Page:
If you’re nostalgic for New Mexico winters with lower temperatures and lots of mountain snow leading to abundant spring runoff, then here’s some good news.
The La Niña weather pattern that has dominated during the last three winters has departed and it looks like we’re heading into an El Niño weather pattern, which typically brings colder and wetter weather during New Mexico winters, said Joe Diaz, KOAT-TV’s chief meteorologist.
“It depends on where the heating is in the Pacific and where the tropical thunderstorms bubble up that impact the direct storm track as it pushes on into the southern U.S.,” Diaz said. “But every El Niño is different and generally speaking they favor southern New Mexico and then work up to the north. El Niño is not as big a player as you get to northern New Mexico on into southern Colorado.”
During a La Niña weather pattern, “winter is usually good in the mountains of Southern Colorado with the snowpack, and it’s decent in the northern part of New Mexico,” Diaz said. “But when you get to southern New Mexico, La Niñas really wreak havoc on the mountain snowpack.”
For Albuquerque, the switch to El Niño also means “more opportunities for winter moisture,” be it rain or snow, Diaz said.
The oceanic and atmospheric mechanics of La Niña and El Niño weather patterns can be a bit confusing.
Michael Anand, a meteorologist with the Albuquerque office of the National Weather Service, explained that “a La Niña occurs when the equatorial surface water off the coast of South America, which is generally pretty cold, is even colder than normal. That increases the trade winds circulation, which causes most of the equatorial convection, or thunderstorm activity, to occur in the tropics around Indonesia, Southeast Asia and East Asia.”
In the United States, La Niña causes the jet stream, the ribbon of fast-moving air in the upper atmosphere, to move farther north in latitude, resulting in storms tracking farther north and leaving the southern portion of the U.S., including much of New Mexico, to experience drier and warmer winters, Anand said.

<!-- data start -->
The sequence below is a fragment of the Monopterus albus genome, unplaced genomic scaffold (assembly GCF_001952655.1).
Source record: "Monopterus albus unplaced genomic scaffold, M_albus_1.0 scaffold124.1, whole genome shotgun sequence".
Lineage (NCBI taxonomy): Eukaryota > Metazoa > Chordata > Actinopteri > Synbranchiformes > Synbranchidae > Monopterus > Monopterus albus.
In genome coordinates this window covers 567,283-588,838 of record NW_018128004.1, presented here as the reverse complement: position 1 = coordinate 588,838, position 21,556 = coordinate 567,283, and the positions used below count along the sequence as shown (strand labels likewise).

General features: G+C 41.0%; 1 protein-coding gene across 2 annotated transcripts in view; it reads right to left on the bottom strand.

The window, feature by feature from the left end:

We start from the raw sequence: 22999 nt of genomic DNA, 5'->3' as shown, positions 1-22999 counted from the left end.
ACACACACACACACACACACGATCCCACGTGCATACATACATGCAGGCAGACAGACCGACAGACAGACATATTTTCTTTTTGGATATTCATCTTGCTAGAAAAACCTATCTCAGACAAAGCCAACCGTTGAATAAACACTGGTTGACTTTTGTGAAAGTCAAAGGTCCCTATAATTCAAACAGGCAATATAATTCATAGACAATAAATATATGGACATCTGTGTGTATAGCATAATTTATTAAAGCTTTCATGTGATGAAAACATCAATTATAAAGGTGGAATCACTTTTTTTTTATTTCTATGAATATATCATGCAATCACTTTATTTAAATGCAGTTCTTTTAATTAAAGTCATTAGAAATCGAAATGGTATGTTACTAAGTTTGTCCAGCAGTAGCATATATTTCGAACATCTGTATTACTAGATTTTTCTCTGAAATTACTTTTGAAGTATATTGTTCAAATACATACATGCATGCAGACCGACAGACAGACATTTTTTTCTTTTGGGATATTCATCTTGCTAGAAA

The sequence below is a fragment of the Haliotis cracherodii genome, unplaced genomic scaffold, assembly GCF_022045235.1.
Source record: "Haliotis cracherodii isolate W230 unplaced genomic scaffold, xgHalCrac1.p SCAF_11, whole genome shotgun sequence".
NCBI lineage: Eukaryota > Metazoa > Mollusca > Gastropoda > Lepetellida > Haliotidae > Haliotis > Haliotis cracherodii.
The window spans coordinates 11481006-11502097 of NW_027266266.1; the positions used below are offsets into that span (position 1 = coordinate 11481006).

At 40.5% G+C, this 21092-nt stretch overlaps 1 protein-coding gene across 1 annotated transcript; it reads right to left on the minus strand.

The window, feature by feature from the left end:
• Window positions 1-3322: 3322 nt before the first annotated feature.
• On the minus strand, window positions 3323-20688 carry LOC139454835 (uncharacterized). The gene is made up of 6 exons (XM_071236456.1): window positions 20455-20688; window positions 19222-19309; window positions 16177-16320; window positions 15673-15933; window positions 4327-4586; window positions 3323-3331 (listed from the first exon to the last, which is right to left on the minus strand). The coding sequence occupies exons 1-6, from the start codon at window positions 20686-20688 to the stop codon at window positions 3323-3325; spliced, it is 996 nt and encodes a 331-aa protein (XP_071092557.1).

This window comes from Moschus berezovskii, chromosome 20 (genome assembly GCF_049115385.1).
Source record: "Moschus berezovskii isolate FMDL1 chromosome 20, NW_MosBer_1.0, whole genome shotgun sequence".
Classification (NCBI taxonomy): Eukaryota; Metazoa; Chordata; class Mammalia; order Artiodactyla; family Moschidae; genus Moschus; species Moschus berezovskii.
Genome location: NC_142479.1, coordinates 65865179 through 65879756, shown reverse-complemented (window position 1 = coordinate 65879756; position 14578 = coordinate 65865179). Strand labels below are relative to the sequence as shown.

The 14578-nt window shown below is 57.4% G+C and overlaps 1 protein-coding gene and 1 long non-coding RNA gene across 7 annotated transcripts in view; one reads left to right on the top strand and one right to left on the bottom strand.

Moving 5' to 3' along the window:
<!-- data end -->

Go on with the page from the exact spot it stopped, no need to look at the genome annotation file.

An El Niño weather pattern “is basically the opposite of the La Niña” pattern, he said. Equatorial surface water along the coast of South America warms up rapidly, “generally increasing 1-3 degrees above average, which doesn’t sound like much, but makes a big difference.” That warming occurs when the trade winds weaken, allowing warmer waters from the Western Pacific to move toward the Eastern Pacific. That in turn causes the high altitude jet stream above the United States to shift farther south in latitude, bringing with it more winter storm activity to the southern portions of the country.
It wasn’t until earlier this month that the National Weather Service’s Climate Prediction Center formally announced that the La Niña pattern had ended, but there were signs as early as January that it was releasing its grip, Anand said.
“So it was basically over earlier this year, and that’s the reason why we’ve had this more recent active storm track over the western U.S.,” he said.
Generally speaking, the two weather patterns express themselves as winter phenomena, and have little effect on weather at other times of the year, he said.
Even though La Niña has departed, the reappearance of El Niño is not a given. “We’ve transitioned from a La Niña pattern to a neutral pattern, but we’re projecting to transition to an El Niño later this year, sometime in the fall or winter months,” Anand said.